Through the window, the weavers are silhouetted as they lean slightly forward into the frames of their looms. Inside, I hear the rattle of the shuttles moving back and forth before I see them: four women concentrating on their work. A belt fastened around their lower back connects to the loom, creating the tension that holds the warp, or vertical threads, straight. Another strap, looped around their right foot, moves the heddles that hold the strings up and down after each pass of the shuttle. Thread by thread, cloth emerges.
“Many kimono lovers long for yuki tsumugi (hand-woven silk) understated colors,” says Kazuhiko Soutome, the director of the Tochigi Prefectural Industrial Technology Center.
Established by Tochigi’s prefectural government 50 years ago, the center teaches new generations a craft practiced here for more than 1,000 years. On a raised tatami platform, Hitomi Oota, a teacher at the center, demonstrates how to pull a single strand of silk from the flossy fibre and apply the slightest bit of saliva to the new section before letting it fall into the bucket in front of her.
Local farmers originally fashioned work clothes from damaged silk worm cocoons — something that would otherwise be considered waste — and found the lightweight material to be surprisingly sturdy and insulating. “It lasts for three generations,” Takeji Okuzawa, the director of the Tsumugi Fabric Museum, tells me during a visit. None of the buildings surrounding us are older than the Meiji period and all are dedicated in some way to the local craft.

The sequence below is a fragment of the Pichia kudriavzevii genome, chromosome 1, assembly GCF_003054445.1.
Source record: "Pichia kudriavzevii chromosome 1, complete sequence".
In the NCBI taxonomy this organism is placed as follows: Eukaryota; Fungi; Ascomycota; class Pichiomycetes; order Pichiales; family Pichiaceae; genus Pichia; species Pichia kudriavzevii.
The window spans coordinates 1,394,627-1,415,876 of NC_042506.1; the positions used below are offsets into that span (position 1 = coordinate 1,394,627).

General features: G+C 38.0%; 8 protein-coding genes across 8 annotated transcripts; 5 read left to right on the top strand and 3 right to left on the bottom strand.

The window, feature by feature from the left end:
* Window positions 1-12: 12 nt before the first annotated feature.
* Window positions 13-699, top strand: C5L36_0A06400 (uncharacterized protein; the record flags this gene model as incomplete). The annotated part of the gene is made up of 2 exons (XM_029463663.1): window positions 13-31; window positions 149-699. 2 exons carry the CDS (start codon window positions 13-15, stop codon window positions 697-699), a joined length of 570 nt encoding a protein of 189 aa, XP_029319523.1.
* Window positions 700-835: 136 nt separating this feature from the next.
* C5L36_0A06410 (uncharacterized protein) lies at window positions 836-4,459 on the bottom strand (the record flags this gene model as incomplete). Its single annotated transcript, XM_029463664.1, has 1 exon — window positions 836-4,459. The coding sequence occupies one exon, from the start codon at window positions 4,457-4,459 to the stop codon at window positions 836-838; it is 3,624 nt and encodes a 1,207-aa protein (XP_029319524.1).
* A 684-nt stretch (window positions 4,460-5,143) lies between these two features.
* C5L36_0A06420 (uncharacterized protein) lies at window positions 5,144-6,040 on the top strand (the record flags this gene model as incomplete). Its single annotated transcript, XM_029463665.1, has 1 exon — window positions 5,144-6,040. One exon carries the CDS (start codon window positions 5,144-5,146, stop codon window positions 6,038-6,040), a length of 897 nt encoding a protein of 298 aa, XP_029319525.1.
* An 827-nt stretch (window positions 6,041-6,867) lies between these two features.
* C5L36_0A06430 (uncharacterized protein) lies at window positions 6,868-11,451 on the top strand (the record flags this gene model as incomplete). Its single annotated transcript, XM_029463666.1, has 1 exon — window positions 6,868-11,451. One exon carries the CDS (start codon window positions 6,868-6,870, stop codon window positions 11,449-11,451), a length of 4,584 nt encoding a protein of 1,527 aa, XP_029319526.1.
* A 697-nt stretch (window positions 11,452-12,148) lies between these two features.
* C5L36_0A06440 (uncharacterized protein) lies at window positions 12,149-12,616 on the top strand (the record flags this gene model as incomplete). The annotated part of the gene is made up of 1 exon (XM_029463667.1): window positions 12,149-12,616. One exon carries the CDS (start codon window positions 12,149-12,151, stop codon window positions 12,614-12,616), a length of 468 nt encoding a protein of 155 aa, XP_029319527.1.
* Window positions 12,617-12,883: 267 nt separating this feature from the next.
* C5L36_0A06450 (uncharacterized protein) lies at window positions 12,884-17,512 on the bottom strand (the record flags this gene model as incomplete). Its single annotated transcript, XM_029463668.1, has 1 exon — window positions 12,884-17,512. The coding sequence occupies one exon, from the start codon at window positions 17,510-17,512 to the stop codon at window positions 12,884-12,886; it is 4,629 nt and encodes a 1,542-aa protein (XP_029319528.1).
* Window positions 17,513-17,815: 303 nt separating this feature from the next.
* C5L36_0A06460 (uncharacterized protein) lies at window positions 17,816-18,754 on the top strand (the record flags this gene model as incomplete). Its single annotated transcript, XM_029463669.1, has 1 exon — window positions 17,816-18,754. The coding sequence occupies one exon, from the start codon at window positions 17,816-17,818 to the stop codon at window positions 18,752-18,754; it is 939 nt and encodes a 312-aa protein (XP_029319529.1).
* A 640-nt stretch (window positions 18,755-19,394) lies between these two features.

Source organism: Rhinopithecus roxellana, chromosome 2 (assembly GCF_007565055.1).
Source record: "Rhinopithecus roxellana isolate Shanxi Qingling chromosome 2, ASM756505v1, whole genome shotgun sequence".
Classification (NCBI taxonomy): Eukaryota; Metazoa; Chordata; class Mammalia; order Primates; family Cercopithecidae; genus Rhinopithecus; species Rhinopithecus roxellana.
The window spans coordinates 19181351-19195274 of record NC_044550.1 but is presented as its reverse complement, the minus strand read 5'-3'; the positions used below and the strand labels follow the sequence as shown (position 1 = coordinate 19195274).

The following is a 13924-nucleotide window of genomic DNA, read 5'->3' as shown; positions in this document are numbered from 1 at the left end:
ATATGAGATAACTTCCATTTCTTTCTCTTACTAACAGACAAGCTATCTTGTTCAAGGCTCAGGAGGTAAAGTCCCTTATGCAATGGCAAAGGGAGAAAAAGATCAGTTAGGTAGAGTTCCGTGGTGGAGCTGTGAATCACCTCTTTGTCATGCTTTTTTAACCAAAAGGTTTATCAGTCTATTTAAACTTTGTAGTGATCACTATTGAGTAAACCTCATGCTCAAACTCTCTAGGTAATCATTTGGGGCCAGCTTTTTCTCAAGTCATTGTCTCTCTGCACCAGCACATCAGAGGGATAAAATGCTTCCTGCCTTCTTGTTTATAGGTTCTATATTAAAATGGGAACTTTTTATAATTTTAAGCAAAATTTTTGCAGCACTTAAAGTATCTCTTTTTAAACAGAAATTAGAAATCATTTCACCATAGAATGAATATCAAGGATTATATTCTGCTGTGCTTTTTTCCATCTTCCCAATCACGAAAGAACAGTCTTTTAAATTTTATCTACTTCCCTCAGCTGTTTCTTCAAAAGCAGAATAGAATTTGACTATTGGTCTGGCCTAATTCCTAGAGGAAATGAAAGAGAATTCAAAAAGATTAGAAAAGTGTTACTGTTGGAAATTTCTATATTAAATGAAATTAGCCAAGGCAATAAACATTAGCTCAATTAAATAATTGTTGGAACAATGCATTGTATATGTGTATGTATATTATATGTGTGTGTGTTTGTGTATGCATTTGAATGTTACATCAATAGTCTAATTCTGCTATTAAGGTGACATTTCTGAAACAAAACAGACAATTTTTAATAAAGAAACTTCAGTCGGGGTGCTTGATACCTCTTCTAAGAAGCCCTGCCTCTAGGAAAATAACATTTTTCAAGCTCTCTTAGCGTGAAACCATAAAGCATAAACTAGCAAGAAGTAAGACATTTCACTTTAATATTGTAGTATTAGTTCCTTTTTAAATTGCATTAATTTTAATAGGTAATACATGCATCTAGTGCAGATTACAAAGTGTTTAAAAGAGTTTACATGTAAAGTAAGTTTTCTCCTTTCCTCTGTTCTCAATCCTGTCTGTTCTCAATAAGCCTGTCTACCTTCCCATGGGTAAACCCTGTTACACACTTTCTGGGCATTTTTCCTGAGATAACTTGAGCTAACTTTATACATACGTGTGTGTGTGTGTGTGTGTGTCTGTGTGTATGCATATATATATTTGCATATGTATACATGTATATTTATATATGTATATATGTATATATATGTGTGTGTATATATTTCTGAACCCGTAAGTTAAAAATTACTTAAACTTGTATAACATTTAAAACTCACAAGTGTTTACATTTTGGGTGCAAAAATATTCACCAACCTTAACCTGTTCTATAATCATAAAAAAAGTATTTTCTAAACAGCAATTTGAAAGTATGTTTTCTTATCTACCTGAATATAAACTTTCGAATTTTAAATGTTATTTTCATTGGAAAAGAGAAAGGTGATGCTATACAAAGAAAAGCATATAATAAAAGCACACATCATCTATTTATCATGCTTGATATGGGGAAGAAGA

During lunch at Ichinokura, I watch the café’s manager, Kimiko Suzuki, measure out bocchi (flossy silk) for the spinners. Each bag contains about seven bocchi, or enough for one kimono. Yuki tsumugi tends to be slightly rough to the touch as it is made from a single untwisted thread. Regular silk, made from five separate strands, is by contrast very smooth and shiny.
“After three generations, the roughness disappears,” says Naoyuki Akaishi, a staff member at Omoigawazakura, a weaving house famous for its pale pink silk made from the bark of a local cherry tree.
Later at the Gallery of Traditional Arts & Crafts in Yuki City, Akemi Nomura attaches me to a jibata (back-tension loom) before teaching me the basics. An intricate dance of arms and legs, it feels miraculous when the first strip of color silk emerges. It’s no wonder each part of the process requires three to eight years of study before beginning to practice. “Complex patterns can take more than a year from start to finish,” says Nobuko Suto, owner of another yuki tsumugi workshop, another local weaving house. “As each one is crafted by hand and often made to order.”
They can also be expensive. A single color kimono costs roughly ¥1,000,000 (roughly US$8,800), while a complicated pattern in multiple colors runs upwards of ¥4,000,000.
At the Oyama Honba Yuki Tsumugi Craft Museum, experienced kitsuke (kimono dressing) staff wrap a rented kimono around me in preparation for a stroll about town. I finger the shiny obijime (silk rope) tied around the center of my obi that holds everything in place. Handmade at nearby Mamada Himo, it is another practical — yet inspiringly beautiful — art form. The multi-colored bracelet I made there yesterday shines on my wrist as I head out.
I stroll up the zelkova and gingko tree-lined road to Suga Shrine feeling cozy despite a brisk wind. The cloth is indeed lightweight and warm. Even as I settle in at the soba shop Syourin to carefully enjoy another local specialty, kaiun (lucky road) udon, I feel like a work of art.
(All photographs by Lori Ono)
From Tokyo: Take the Tohoku shinkansen to Oyama station and then call ahead for workshops at Mamada Himo, the Gallery of Traditional Arts & Crafts in Yuki City and the Tsumugi Fabric Museum (Japanese). Reservations are recommended for kimono rental from the Oyama Honba Yuki Tsumugi Craft Museum (Japanese).